Wow. Where to begin. I guess I can go through and analyze every single bit of this song, starting with the “weeping and the warbling and the gnashing of teeth.” Or I can look into how Big Sean and Pusha T but in their best verses ever for this track. Or shoot, I can look at the best part of the song, when 2 Chaniz yells his call and throws down probably the most memorable verse of the year. I can talk at length about all those things and the pure musicianship that went into making a track like this, but I won’t. I won’t sit down and over analyze a song that probably everyone in America with any remote access to a radio has heard countless times. What I want to do with this review is to show what personally this song has done for me, for Kanye West and most importantly, society.
I guess I can start with myself. My background with this song starts around the beginning of this summer when the track dropped. I had just graduated so I was still feeling too high and mighty to go and check the new Kanye track, instead deciding to wait for it to come to me. And boy, did it arrive in fashion. I remember hearing it in the car one time and having the entire group of people I was with shout me down for not knowing the new Kanye West single word for word. Ashamed and defeated, I scurried home and listened to it. And listened to it. Every time after, when I would hear the song on the radio I made sure to get as hyped as I could in order to re dedicate my love to Kanye West. Slowly, throughout the summer, as the song gained popularity, I fell deeper in love with it as more and more people joined me in my lust to have the song played at any social gathering or concert. One vivid memory I have is hearing the song played on the 4th of July. One of the worst nights of the summer for me, yet when Bootymonser played that song, never have I felt so alive. I cooked, I sang, I danced and jumped about, breathing in the hype that surrounded me. Because there is nothing like hearing a whole crowd crowing the lyrics to your favorite song. After that night, I knew “Mercy” was my song of the year, and possibly the decade. There, I said it. “Mercy” just means that much to me, and as I will show, to the entire world.
Kanye West has grown and changed a lot since College Dropout was released. He had his beginning, soulful phase when he was still young and in love and had a mother. Then he grew in popularity, became a star and continued to release quality music, a rare feat for one who became so famous so quickly. But then his mom died and his fiancé left him, creating a black hole of sorrow in one of our generations brightest stars.So 808’s and Heartbreaks was released and West successfully liberated himself of his depression and allowed himself to create the album of the millennium: My Beautiful Dark Twisted Fantasy. That’s when the questions began emerging. Where could he possibly go from there? Watch the Throne was good. In fact, it was more than good; I would say it was a quality album. No MBDTF of course, but a step in the right direction. “Mercy” was that next step though, and a step that I did not see coming. Never did I see West think about joining in the trap crazed hip-hop society and release anything remotely similar to that. But in staying with his motto of always being the best, “Mercy” is the best trap rap song that I can think of and I knew deep down, only Kanye would be able to make me say that. He proved he still could grow more, and get better. He proved with “Mercy” that really, no matter when he goes in the music world, I would stand behind him because he really can do no wrong.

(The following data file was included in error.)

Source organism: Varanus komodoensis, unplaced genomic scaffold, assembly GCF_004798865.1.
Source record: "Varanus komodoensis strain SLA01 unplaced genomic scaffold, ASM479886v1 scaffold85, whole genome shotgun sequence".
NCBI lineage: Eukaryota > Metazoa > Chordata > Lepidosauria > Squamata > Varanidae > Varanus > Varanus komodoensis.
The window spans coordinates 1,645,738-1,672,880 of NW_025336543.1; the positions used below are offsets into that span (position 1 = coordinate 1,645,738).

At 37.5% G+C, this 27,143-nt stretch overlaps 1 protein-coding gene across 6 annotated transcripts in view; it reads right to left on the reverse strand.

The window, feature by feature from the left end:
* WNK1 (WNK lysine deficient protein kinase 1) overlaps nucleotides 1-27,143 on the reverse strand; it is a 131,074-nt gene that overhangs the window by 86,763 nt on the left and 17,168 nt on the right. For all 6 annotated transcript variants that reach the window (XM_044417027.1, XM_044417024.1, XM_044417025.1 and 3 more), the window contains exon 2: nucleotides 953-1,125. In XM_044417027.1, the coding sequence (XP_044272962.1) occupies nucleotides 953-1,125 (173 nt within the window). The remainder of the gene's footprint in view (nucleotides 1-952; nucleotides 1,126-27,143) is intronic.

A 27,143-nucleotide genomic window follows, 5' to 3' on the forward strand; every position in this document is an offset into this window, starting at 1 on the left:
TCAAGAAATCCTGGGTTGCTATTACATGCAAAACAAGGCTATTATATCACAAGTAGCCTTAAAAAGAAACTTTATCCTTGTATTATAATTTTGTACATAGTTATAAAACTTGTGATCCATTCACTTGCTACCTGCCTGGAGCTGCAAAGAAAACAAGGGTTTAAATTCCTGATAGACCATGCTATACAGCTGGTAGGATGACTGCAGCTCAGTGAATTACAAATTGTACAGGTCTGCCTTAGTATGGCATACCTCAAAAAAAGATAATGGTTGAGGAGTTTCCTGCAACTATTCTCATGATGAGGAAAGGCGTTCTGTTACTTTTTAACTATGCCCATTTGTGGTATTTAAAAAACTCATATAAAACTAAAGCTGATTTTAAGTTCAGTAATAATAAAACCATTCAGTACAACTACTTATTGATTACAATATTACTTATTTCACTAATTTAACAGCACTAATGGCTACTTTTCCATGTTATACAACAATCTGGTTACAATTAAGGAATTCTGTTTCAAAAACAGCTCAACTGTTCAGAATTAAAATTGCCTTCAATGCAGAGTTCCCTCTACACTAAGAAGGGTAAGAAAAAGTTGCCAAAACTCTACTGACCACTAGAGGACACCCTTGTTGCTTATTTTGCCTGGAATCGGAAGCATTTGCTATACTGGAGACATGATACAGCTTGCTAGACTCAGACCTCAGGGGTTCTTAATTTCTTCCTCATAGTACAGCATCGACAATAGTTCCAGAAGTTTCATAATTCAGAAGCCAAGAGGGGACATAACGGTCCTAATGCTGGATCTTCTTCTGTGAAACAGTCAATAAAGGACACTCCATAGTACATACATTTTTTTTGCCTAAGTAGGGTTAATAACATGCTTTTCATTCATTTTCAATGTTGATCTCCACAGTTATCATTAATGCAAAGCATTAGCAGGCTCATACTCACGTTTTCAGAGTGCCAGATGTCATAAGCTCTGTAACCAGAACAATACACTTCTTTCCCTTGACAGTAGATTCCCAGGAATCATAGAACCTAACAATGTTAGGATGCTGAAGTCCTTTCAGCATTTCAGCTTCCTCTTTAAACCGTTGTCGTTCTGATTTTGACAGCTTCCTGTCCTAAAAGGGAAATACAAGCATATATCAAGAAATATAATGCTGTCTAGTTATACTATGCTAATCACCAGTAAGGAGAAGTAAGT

And that leaves me with the effect of this song on society. People always need an anthem for parts in their lives. High schools have graduation songs, sports players have theme songs and of course we as a country have the most important anthem of them all: our national anthem. Well, “Mercy” was this summer’s anthem for probably about everyone in America. Whether you absolutely hate the song, or love it as much as I did, there is no denying that “Mercy” was around and around a lot. In gyms, on the radio, at parties, there really was no end to the different social settings that “Mercy” was played in this summer. I think that reason enough makes it the song of the year. But, of course there were other songs that had this much play time (see “Call Me Maybe”) and the reason “Mercy” is better comes down to simple math. A. Kanye West is better than Carly Rae Jenson. B. “Mercy” is more of a complicated song, with better production and skill being taken into account for. And finally, C. no one ever, ever made fun of “Mercy “ to the extent Jensen suffered for her song. So with those three things added to the fact that “Mercy” is catchy, fun, crazy and above all, hyped, there is absolutely no denying how important “Mercy” was for everyone and no denying that it is 2012’s song of the year.